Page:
Defendant thereafter was indicted for perjury in that he falsely attributed to Lieutenant Culley the statement concerning an assault. His pretrial motion to dismiss the indictment was granted by Supreme Court on numerous grounds. The Appellate Division affirmed on the authority of People v Tyler ( 46 N.Y.2d 251, supra), three Justices concluding that the indictment was the result of a perjury trap and two Justices concluding that the prosecutor was obligated to question defendant further about the statement and confront him with the contrary version of the meeting. The People were granted leave to appeal to this court. There should be a reversal.

To be disposed of first is the argument that the false statement for which defendant was indicted was not material to the Grand Jury investigation and thus could not form the basis of a first degree perjury charge, an essential element of which is materiality (Penal Law, § 210.15). In this State, materiality is a question of fact for the jury (People v Clemente, 285 App. Div. 258, affd no opn 309 N.Y. 890; see People v Ianniello, 36 N.Y.2d 137, 144). To be material, the statement need not prove directly the fact in issue; it is sufficient if it is "circumstantially material or tends to support and give credit to the witness in respect to the main fact" (Wood v People, 59 N.Y. 117, 123). Thus a statement that "reflect[s] on the matter under consideration" (People v Stanard, 42 N.Y.2d 74, 80), even if only as to the witness' credibility (see People v Samuels, 284 N.Y. 410, 414; People v Courtney, 94 N.Y. 490), is material for purposes of supporting a perjury charge. Put another way, the test of materiality may be said to be "whether the false testimony has the natural effect or tendency to impede, influence or dissuade the grand jury from pursuing its investigation" (United States v Stone, 429 F.2d 138, 140; United States v Carson, 464 F.2d 424, cert den 409 U.S. 949). Under any formulation of the test, the materiality of defendant's statement is manifest.

The purpose of the Grand Jury investigation was to discover why defendant had stopped Detective Rizzo. The prosecutor's theory was that organized crime figures then under investigation had bribed defendant to reveal the identity of the undercover officer. Defendant's explanation to the Grand Jury was to the contrary and belied an improper motive for the stop: he was at the Posh Place to help the friend of a friend collect a sum of money and thereafter took police action when he observed a man who resembled a suspect wanted for numerous homicides. The validity of this explanation was seriously undermined, however, by defendant's false statement to his superiors and his failure to inform them of the police action. The circumstances surrounding defendant's discussions with his superiors thus were critical for the Grand Jury's evaluation of his testimony. Confronted with his prior falsehood, defendant acknowledged that he had lied but explained that he thought he was being charged with an assault. This explanation substantially mitigated the damage to his version of the stop as properly motivated police action. Defendant's response did not simply bolster his credibility generally, it gave substantive aid to his denial of improper motive. Put simply, defendant's conduct was the very matter being investigated by the Grand Jury. His explanation of his activities to his superiors, the fact that the explanation was a lie and the reason for the lie, had direct bearing on whether defendant's conduct involved criminality. In such circumstances, there is at least a fact question for the jury concerning materiality.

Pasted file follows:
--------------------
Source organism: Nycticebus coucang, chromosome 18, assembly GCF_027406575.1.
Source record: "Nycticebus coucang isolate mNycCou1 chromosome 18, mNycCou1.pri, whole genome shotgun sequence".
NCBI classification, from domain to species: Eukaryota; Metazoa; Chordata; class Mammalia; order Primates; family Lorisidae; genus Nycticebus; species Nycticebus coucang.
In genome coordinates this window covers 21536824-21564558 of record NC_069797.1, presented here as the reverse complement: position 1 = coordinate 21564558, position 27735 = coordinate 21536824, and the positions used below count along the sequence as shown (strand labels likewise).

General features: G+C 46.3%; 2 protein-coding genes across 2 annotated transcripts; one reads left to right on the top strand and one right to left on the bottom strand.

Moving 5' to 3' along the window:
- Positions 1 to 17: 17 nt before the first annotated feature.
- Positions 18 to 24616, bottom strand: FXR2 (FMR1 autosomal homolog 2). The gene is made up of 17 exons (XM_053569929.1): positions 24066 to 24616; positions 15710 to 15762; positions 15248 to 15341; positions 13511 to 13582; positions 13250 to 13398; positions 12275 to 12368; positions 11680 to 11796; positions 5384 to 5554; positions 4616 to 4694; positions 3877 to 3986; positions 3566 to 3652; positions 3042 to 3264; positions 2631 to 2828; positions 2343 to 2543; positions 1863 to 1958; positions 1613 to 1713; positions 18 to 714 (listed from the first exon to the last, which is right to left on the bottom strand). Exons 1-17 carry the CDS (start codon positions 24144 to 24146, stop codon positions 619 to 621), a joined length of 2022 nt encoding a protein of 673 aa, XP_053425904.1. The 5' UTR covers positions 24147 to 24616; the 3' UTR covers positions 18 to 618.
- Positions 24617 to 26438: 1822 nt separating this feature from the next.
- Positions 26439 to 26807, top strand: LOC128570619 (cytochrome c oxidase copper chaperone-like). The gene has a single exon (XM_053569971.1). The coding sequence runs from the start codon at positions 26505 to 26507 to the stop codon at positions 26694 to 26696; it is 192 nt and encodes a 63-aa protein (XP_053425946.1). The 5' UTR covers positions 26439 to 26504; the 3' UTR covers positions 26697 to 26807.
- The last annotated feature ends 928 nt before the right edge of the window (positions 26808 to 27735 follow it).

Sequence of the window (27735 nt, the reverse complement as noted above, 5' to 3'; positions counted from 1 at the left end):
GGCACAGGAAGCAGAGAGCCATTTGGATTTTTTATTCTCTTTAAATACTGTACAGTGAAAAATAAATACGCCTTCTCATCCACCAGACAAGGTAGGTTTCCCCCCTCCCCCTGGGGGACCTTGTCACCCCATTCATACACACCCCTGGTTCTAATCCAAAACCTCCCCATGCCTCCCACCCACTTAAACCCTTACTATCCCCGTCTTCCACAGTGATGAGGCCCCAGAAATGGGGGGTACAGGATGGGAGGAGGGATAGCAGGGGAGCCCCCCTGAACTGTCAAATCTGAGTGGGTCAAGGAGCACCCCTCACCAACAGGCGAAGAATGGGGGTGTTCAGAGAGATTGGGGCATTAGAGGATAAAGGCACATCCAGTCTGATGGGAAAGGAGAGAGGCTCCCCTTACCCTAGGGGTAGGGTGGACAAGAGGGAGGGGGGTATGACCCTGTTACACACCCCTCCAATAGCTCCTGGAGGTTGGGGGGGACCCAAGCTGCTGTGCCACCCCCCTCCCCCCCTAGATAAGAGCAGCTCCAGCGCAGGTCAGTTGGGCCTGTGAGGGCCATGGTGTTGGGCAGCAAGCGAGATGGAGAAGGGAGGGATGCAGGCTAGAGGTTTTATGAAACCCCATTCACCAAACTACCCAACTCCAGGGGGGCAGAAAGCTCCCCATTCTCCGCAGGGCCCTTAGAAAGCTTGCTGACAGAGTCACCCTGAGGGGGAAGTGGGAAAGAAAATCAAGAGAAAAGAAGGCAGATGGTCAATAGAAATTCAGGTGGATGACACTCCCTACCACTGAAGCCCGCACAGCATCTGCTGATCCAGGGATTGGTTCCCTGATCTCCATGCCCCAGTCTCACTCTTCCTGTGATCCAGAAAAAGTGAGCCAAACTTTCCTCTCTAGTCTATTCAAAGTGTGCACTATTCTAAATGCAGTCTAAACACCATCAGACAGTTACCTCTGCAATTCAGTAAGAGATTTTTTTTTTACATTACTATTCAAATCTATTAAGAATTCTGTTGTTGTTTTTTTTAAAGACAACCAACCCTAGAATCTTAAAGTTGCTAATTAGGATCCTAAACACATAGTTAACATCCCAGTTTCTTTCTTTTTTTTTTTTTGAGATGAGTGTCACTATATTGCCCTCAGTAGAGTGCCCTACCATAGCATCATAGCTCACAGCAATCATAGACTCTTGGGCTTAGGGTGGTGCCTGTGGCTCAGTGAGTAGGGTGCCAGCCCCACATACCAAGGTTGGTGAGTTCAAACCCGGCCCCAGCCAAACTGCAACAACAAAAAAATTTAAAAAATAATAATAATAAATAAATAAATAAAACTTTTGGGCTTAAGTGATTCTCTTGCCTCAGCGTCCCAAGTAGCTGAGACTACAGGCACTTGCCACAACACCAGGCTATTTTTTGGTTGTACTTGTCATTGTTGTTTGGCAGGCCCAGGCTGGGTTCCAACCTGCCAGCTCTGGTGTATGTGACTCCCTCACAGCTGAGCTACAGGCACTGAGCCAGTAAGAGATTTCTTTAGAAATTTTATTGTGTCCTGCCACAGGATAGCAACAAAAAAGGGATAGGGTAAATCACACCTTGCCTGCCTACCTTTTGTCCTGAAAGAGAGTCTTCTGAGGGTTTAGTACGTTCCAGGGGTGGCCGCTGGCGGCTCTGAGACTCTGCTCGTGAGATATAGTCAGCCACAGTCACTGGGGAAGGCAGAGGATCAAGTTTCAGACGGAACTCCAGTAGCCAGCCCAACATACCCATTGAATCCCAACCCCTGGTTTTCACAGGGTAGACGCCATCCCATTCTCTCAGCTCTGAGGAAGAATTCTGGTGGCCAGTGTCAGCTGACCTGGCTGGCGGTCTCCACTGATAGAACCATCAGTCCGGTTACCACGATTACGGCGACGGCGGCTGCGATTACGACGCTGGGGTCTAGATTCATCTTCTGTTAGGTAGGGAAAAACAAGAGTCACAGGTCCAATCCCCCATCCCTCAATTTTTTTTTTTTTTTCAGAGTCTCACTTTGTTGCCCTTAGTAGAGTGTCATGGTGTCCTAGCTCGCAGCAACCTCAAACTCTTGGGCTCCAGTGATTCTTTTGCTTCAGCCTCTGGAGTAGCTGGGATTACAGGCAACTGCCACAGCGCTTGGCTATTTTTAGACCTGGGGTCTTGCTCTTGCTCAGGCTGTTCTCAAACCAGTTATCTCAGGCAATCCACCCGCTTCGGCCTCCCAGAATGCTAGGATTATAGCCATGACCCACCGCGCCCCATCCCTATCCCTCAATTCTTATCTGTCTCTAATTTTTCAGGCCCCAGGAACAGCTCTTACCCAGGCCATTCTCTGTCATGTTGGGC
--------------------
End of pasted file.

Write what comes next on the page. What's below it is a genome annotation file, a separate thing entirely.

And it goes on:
We turn then to defendant's main argument in support of dismissal, accepted below, that the indictment represents the prosecutor's successful effort to "trap" defendant into perjury, a practice condemned in People v Tyler ( 46 N.Y.2d 251, supra). Tyler does not compel dismissal of the indictment here.

In Tyler, this court dismissed an indictment for perjury committed during a Grand Jury investigation of bribery, bribe receiving and official misconduct. The court concluded that the questioning of the witness, a Supreme Court Justice, was designed not to ascertain facts pertinent to the Grand Jury investigation but to secure a perjury indictment. The false answers for which the defendant was indicted were in response to questions concerning simply "outward details of place and time" of a meeting between the defendant and an organized crime figure ( 46 N.Y.2d, at p 254). Although the substance of that meeting was the goal of the Grand Jury investigation, the prosecutor made little attempt to obtain information relative to that meeting. Instead, armed with a complete description of the defendant's movements from members of a surveillance team, the prosecutor questioned the defendant on "peripheral details" of the meeting without giving the witness even limited cues to refresh what might have been simply faulty recollection (id.). Through the manner and subject of the questioning, the prosecutor "demonstrated no palpable interest in eliciting facts material to the authorized substantive investigation of antecedent crime or official misconduct" (id.). The totality of these circumstances led the court to conclude that the interrogation as a matter of law was merely a "perjury trap".